Cunningham said her biggest worry is that funding from the city for the overflow shelter might run out as early as March next year.
LEARNING FROM EXPERIENCE
Those who have spent New Haven winters on the street before know what’s at stake if the shelters turn them away.
Bill Cavallo, 51, has been homeless in New Haven since 2007. Unable to work because of his alcoholism, he said he depends on Social Security.
Cavallo, with matted strands of gray hair and a weatherworn face, said he had been frequently turned away from homeless shelters during the winter. To avoid the cold and police harassment, he slept under the bandstand on the Green, he said.
“I used to sleep under the stage,” he said. “There’s a little piece you can pull off and get inside. I have blankets under there and everything.”
Cavallo’s friend, who identified himself as “Toto Tee,” said he has been homeless since 1976.
Tee said when shelters turn away homeless people during the winter, it forces them to sleep out in dangerous freezing temperatures. Cavallo pulled his hands out of his pocket, showing off the gray and brown frostbite scars on them, one of them freshly pink.
“The shelters got so many rules. They kick you out at six or seven in the morning,” Tee said. “It’s wintertime cold, and where are you supposed to go?”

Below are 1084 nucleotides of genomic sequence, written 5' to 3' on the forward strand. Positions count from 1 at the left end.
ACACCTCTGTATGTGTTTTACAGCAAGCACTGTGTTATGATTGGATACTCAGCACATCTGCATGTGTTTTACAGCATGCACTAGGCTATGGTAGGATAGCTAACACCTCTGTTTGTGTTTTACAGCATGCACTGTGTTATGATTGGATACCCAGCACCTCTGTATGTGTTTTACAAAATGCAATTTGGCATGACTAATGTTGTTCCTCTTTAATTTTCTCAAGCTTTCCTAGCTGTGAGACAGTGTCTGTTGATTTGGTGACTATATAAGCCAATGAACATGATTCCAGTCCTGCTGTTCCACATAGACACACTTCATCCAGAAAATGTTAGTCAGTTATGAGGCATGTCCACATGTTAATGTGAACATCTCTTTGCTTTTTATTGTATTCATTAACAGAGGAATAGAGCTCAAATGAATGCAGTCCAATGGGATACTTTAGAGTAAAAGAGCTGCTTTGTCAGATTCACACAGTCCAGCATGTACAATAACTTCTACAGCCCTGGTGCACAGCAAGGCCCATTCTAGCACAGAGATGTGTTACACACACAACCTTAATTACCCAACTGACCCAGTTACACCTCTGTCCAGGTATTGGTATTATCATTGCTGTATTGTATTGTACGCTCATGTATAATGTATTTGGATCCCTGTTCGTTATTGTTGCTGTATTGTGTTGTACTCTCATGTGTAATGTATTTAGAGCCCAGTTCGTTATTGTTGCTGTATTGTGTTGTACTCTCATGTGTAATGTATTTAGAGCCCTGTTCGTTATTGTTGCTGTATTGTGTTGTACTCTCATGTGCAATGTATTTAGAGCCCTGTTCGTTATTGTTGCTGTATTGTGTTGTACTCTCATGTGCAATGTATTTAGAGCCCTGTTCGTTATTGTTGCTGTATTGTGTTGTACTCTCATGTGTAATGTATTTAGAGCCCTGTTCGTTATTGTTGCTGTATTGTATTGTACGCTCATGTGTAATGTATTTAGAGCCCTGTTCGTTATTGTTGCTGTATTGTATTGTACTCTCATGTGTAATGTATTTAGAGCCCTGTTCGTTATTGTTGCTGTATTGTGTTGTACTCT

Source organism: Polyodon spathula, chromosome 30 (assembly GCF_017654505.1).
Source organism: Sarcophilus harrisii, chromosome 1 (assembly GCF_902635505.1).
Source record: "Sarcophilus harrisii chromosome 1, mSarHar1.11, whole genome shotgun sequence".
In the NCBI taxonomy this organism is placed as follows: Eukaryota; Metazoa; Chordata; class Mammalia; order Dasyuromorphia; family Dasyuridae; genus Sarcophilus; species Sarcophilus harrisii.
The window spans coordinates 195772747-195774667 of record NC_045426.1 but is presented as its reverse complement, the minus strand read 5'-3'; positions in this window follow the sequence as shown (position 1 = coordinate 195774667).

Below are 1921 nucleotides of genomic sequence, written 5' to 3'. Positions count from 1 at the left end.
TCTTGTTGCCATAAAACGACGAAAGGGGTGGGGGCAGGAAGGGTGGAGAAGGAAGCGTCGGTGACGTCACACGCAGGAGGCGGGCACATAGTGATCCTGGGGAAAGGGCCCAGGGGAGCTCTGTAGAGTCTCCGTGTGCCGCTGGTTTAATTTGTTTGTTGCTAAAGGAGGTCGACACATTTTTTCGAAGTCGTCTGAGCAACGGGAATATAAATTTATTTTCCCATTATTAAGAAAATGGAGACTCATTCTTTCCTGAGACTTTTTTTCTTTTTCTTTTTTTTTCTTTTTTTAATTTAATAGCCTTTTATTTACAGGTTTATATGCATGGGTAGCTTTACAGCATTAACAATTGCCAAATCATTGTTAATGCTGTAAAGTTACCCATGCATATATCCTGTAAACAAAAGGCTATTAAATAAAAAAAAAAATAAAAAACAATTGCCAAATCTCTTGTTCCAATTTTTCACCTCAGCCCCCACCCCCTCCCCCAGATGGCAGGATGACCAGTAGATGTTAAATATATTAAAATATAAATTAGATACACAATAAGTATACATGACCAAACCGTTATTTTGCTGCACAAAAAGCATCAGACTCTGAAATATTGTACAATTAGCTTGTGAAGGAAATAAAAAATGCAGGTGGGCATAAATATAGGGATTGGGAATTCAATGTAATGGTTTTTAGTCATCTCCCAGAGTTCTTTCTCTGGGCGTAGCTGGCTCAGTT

PITCHING TENTS AND PITCHING IN
Despite the challenge of raising thousands of dollars in a short amount of time, the city of New Haven and Yale students have planned ambitious projects.
The city will relaunch a charity event on the New Haven Green in November called “Tent City,” an event that began last year as an effort to raise money for the emergency overflow shelter. Participants in this year’s event will solicit donations from the community and pitch tents on the Green on the night of Nov. 19 to show solidarity with the homeless.
According to Chisara Asomugha, the city’s Community Services administrator, “Tent City 2008” raised more than $42,000 last year. She said she hopes donations this year will meet or exceed last year’s amount.
“We want to remind people that even during these hard economic times that homelessness is still a serious problem,” she said.
Shelter Now, a Yale undergraduate organization under the umbrella group Yale Hunger and Homeless Action Project (YHHAP), is hosting a similar charity event — a “sleepout” on Old Campus — on Oct. 24. Gabriel Zucker ’12 said Shelter Now and YHHAP have organized a week of activities to increase awareness among the student population of how serious the homeless problem is in New Haven. The activities will culminate in the YHHAP Fast, a semesterly fund-raiser during which students can donate a day’s worth of their meal plan to homeless shelters.
According to Zucker, Shelter Now raised over $35,000 last year to keep the Cedar Street emergency shelter open through the winter. He said he is optimistic that Shelter Nowwill exceed last year’s donation.
Last year the Yale Office of New Haven and State Affairs helped to support Shelter Now with a $10,000 gift compared to the $1,000 ONHSA had consistently the organization to fight homelessness in New Haven earlier.